“It was weird. We looked everywhere…we drove by and saw a “for rent” sign…which is where I had gotten her the first bouquet  of flowers.” – Dave Miller

And just like that, a newborn bakery with the kinds of homemade goodness you only dream about at night (and probably can’t even enjoy once a year at your grandma’s house) became a new Chicago treasure.



There’s something different about the taste of these grits, the texture of these cookies, the crunch of the granola. There’s something different about these pies – the density of the dough, the flakiness of the crust, the way its precious contents are bound together – that give Baker Miller an edge they never imagined.

The process isn’t easy, though. Milling is meticulous, expensive, and laborious. What the consumer pays for the final product, is what Baker miller pays for the raw product, which has to be transported from the farmhouse to the mill. Then you’ve got the facilities. Their Lincoln Square mill, just down the block from the bakery, has a powerful air conditioner and a conveyer that moves the air 13 times every hour to minimize the dust. Most importantly, you have to keep up with demand. Baker Miller’s city mill, plus two others on local farms, churn out a collective 1,000 pounds per hour, so every little step – like pacing the pour of the grain so that it doesn’t overheat the stones and cook – are critical to the process.

However, everything is balanced with the Miller’s commitment to maintaining and providing a work/life balance. Most big industry mills run through the night, but the Millers had no intention of setting up extra shifts. They decided if they wanted to run a sustainable business, they needed to create a sustainable staff. In fact, Baker Miller now pays its employees $14 an hour, which, in this industry, is a big deal.

“We’ve got a better staff. A loyal staff. Better job security. They’re not working multiple jobs to make end’s meat. So, scheduling is easier. Their lives are easier. They’re happier when they’re here. They’re less tired. And by advertising it, we’re thinking customers will be advocates as well.” – Dave Miller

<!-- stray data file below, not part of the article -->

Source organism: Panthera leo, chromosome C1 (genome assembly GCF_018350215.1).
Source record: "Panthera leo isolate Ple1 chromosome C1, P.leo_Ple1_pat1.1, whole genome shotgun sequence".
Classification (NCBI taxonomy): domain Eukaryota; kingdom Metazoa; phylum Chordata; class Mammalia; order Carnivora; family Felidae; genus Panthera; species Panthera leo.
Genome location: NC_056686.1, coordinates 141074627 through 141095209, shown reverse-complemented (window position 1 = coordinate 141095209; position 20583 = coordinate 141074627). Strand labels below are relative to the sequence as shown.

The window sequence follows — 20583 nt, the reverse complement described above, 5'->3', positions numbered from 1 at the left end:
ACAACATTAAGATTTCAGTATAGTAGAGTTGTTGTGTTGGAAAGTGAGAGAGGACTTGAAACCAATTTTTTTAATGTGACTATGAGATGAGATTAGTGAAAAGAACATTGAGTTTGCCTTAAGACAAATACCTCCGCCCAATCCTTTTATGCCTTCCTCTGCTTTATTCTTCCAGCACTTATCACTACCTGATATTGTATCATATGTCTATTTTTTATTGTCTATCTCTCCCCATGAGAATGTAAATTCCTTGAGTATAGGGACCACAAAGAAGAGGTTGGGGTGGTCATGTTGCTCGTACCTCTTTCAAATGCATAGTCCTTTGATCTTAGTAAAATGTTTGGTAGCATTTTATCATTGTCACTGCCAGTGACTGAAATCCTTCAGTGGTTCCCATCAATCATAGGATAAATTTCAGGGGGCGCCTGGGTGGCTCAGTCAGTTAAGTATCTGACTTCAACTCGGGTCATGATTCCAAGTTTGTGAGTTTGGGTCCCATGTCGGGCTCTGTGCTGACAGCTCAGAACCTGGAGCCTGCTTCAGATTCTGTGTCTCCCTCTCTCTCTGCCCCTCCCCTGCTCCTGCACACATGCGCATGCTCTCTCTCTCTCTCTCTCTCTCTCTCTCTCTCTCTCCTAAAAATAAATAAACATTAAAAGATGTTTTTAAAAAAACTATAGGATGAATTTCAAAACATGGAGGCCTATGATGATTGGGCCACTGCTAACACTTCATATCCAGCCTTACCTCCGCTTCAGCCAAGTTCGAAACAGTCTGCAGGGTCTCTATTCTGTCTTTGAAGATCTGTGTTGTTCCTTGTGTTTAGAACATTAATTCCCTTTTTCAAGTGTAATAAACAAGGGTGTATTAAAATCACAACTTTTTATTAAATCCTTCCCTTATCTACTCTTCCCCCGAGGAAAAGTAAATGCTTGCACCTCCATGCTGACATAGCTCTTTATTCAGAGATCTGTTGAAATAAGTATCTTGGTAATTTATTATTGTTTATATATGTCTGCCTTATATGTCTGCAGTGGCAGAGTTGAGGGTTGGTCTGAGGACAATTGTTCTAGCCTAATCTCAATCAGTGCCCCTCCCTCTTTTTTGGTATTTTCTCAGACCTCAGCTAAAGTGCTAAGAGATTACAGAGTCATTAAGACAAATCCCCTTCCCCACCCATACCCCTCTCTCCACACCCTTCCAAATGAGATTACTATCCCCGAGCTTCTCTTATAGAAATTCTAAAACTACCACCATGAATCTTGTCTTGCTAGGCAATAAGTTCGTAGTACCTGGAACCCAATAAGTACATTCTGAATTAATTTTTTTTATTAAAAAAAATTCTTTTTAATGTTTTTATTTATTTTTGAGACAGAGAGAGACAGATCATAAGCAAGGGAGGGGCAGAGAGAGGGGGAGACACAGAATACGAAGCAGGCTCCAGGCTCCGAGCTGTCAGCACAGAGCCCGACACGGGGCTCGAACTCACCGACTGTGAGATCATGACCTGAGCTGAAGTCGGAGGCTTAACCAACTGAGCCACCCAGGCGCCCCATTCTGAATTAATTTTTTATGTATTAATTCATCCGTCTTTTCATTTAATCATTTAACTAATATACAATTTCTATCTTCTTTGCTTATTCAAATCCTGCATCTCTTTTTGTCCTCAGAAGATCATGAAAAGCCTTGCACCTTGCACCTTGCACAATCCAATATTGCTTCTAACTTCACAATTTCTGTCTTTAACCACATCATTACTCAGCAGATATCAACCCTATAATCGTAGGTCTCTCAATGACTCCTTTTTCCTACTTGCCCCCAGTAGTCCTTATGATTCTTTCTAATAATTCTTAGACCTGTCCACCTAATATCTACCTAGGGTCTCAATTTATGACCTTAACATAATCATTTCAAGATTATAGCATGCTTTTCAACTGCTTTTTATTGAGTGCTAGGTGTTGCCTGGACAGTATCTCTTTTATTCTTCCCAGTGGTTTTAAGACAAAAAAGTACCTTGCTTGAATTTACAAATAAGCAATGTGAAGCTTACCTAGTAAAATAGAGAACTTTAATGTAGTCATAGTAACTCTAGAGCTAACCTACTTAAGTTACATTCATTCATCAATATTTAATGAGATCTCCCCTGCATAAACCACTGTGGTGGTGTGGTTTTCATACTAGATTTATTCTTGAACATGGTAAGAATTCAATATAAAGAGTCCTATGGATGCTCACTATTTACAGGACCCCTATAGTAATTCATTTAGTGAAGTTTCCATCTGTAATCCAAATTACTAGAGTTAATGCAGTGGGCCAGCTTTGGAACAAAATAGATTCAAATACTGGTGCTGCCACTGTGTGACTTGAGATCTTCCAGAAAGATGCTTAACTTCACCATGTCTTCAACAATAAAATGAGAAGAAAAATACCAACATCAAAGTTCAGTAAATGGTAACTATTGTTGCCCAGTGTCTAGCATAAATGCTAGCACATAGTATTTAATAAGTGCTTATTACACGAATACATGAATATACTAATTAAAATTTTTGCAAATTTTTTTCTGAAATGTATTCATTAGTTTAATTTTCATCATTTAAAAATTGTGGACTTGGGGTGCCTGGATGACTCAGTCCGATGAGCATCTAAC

Seeing through the dream is paying off. Big time. The word is out. Their bread is usually gone after lunchtime, and there might be one piece of pie left by 3pm. Their eat-in menu is expanding with dishes like Dave’s The Eastman Miller (a nod to their supplier, Eastman Egg) – creamy, rainbow corn grits (house-milled, of course) with red eye gravy, Catalpa Farm’s country ham, spring onions, mint, and a soft egg – and Megan is constantly reinventing familiar sweets, like her peanut butter and jelly cream puffs, birthday cake confetti cookie sandwich, and lemon chiffon pie with preserved strawberries and a shortbread crust.

But all of that goodness comes back to the grain. In fact, the Millers are looking for a larger facility in the Lincoln Square area, so they can fulfill maybe the biggest dream of all – letting the community see, hear, smell, taste, and feel the grain that goes into their food, and perhaps turn their experience into advocacy for more sustainable growers, buyers, wholesalers and distributors.

“We want people to be able to come into the mill and see the process. When they realize what is actually going on, then they become big advocates for what we’re doing…and it only works if you’re in a neighborhood. If you’re in an obscure warehouse in the middle of nowhere, people might come to you, but we want it to be compelling. We want them to come in and be eating a piece of bread while watching the flour being milled.” – Dave Miller

You can now find Baker Miller goods in over 15 small to medium-sized grocers in the Midwest, and in all Chicago Whole Foods stores. It won’t be long before they’ll expand to nationwide distribution.

But in every display and on every label, their new mission – their dream – is visible: “We Bring Family Farmed Grains To America’s Table.”

And they do.


Visit Baker Miller’s website and connect with them on Facebook, Twitter, and Instagram. All photos c/o Baker Miller.